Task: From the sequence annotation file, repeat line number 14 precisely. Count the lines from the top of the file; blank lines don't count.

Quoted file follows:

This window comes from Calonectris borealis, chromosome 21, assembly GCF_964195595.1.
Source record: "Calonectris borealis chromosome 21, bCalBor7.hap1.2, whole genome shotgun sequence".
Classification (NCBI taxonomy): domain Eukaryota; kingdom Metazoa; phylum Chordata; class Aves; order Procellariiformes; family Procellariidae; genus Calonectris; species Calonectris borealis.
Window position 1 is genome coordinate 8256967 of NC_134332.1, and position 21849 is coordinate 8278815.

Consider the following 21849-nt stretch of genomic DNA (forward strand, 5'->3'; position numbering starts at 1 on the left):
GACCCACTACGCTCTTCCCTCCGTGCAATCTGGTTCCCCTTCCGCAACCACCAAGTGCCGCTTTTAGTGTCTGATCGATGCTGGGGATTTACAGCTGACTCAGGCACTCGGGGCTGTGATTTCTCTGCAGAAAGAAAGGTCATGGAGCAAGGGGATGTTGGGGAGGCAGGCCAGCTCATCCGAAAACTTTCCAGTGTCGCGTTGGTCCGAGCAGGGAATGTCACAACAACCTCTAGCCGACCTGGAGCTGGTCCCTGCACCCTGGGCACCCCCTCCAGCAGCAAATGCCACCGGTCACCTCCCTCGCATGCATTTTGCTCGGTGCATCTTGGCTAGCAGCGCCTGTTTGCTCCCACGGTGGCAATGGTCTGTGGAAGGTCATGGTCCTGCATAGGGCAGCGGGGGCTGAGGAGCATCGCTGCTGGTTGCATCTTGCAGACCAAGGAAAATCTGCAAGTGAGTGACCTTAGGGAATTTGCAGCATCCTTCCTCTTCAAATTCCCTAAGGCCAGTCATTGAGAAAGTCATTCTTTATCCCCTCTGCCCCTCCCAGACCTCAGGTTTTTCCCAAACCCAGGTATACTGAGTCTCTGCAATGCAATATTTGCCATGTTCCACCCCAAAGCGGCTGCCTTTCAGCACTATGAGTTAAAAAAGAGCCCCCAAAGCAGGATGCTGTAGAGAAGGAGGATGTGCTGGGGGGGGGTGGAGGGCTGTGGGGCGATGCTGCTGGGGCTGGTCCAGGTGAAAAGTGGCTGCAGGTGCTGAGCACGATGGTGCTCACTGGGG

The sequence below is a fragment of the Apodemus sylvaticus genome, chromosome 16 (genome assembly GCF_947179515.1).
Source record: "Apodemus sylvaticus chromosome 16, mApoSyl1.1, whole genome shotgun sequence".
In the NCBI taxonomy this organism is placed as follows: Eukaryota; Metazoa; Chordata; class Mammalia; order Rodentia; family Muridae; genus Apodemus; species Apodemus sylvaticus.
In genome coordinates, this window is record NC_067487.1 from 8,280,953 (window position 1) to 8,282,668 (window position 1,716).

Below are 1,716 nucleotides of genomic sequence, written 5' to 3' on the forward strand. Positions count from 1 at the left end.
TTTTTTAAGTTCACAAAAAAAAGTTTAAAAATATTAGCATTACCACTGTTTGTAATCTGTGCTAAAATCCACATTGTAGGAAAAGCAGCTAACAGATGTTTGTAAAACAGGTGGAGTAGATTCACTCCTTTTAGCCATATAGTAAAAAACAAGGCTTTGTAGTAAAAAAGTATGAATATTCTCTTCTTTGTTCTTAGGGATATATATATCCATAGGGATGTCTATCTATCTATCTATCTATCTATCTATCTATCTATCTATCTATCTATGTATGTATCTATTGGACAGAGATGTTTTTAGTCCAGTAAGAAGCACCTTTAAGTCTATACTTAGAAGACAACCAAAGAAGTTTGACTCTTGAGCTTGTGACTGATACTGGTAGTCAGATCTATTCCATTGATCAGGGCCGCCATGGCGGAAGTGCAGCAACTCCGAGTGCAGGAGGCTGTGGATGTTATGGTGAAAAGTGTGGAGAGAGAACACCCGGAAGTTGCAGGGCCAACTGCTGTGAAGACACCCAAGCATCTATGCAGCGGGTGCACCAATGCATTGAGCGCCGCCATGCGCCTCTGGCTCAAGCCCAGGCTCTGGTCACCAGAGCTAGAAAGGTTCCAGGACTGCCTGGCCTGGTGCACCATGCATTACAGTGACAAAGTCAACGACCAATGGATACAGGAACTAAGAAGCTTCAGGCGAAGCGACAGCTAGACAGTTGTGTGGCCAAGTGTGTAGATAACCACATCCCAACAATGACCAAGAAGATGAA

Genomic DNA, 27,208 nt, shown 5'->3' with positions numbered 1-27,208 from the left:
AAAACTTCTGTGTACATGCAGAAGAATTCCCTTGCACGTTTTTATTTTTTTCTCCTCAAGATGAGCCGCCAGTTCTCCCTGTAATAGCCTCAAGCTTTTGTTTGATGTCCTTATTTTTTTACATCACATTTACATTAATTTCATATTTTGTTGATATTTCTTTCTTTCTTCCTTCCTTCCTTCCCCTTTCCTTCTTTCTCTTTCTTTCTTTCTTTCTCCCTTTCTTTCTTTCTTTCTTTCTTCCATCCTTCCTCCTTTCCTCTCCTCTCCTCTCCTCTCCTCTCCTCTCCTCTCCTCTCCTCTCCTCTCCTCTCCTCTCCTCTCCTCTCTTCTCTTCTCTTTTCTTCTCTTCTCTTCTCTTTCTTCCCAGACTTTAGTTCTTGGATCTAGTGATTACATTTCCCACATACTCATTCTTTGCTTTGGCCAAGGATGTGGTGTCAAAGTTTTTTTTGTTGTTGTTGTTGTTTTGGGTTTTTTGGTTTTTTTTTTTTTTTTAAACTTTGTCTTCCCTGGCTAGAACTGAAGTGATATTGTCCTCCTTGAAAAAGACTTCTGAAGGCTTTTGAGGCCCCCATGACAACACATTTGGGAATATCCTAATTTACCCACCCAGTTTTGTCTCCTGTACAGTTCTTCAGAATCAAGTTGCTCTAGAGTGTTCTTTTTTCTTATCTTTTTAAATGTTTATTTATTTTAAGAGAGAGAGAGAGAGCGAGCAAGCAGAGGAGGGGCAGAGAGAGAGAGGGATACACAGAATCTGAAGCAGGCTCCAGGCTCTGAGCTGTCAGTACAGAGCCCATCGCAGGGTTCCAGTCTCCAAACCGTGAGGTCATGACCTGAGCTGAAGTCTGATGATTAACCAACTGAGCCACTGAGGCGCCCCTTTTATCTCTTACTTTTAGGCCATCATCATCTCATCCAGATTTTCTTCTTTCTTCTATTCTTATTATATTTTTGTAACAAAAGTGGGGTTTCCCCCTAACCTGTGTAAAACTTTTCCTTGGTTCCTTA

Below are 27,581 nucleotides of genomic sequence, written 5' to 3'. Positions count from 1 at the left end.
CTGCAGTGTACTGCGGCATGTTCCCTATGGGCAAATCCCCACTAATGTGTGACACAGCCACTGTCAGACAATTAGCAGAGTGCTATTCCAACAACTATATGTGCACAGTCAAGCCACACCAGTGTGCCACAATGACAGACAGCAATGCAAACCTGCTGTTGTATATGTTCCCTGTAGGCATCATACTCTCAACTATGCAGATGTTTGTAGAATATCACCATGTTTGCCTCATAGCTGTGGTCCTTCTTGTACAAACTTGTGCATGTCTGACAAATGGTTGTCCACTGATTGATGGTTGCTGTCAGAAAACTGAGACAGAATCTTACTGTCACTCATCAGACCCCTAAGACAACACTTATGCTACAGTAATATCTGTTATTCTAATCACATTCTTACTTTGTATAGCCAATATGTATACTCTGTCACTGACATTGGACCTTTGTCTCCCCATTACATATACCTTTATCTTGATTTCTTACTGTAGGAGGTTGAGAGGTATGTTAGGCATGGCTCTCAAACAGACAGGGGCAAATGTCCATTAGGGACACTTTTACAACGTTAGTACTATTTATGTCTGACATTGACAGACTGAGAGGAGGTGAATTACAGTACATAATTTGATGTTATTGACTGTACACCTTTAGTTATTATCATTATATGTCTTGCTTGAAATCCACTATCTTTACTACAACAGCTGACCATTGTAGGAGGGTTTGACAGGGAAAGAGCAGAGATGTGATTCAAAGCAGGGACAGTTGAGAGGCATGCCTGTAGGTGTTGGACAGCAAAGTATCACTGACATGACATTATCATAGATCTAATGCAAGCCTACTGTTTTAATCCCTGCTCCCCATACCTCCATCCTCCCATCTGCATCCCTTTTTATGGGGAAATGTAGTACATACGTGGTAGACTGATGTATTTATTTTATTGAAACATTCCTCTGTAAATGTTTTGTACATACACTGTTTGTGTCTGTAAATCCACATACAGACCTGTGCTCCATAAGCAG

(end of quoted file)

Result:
AAAACTTCTGTGTACATGCAGAAGAATTCCCTTGCACGTTTTTATTTTTTTCTCCTCAAGATGAGCCGCCAGTTCTCCCTGTAATAGCCTCAAGCTTTTGTTTGATGTCCTTATTTTTTTACATCACATTTACATTAATTTCATATTTTGTTGATATTTCTTTCTTTCTTCCTTCCTTCCTTCCCCTTTCCTTCTTTCTCTTTCTTTCTTTCTTTCTCCCTTTCTTTCTTTCTTTCTTTCTTCCATCCTTCCTCCTTTCCTCTCCTCTCCTCTCCTCTCCTCTCCTCTCCTCTCCTCTCCTCTCCTCTCCTCTCCTCTCCTCTCCTCTCTTCTCTTCTCTTTTCTTCTCTTCTCTTCTCTTTCTTCCCAGACTTTAGTTCTTGGATCTAGTGATTACATTTCCCACATACTCATTCTTTGCTTTGGCCAAGGATGTGGTGTCAAAGTTTTTTTTGTTGTTGTTGTTGTTTTGGGTTTTTTGGTTTTTTTTTTTTTTTTAAACTTTGTCTTCCCTGGCTAGAACTGAAGTGATATTGTCCTCCTTGAAAAAGACTTCTGAAGGCTTTTGAGGCCCCCATGACAACACATTTGGGAATATCCTAATTTACCCACCCAGTTTTGTCTCCTGTACAGTTCTTCAGAATCAAGTTGCTCTAGAGTGTTCTTTTTTCTTATCTTTTTAAATGTTTATTTATTTTAAGAGAGAGAGAGAGAGCGAGCAAGCAGAGGAGGGGCAGAGAGAGAGAGGGATACACAGAATCTGAAGCAGGCTCCAGGCTCTGAGCTGTCAGTACAGAGCCCATCGCAGGGTTCCAGTCTCCAAACCGTGAGGTCATGACCTGAGCTGAAGTCTGATGATTAACCAACTGAGCCACTGAGGCGCCCCTTTTATCTCTTACTTTTAGGCCATCATCATCTCATCCAGATTTTCTTCTTTCTTCTATTCTTATTATATTTTTGTAACAAAAGTGGGGTTTCCCCCTAACCTGTGTAAAACTTTTCCTTGGTTCCTTA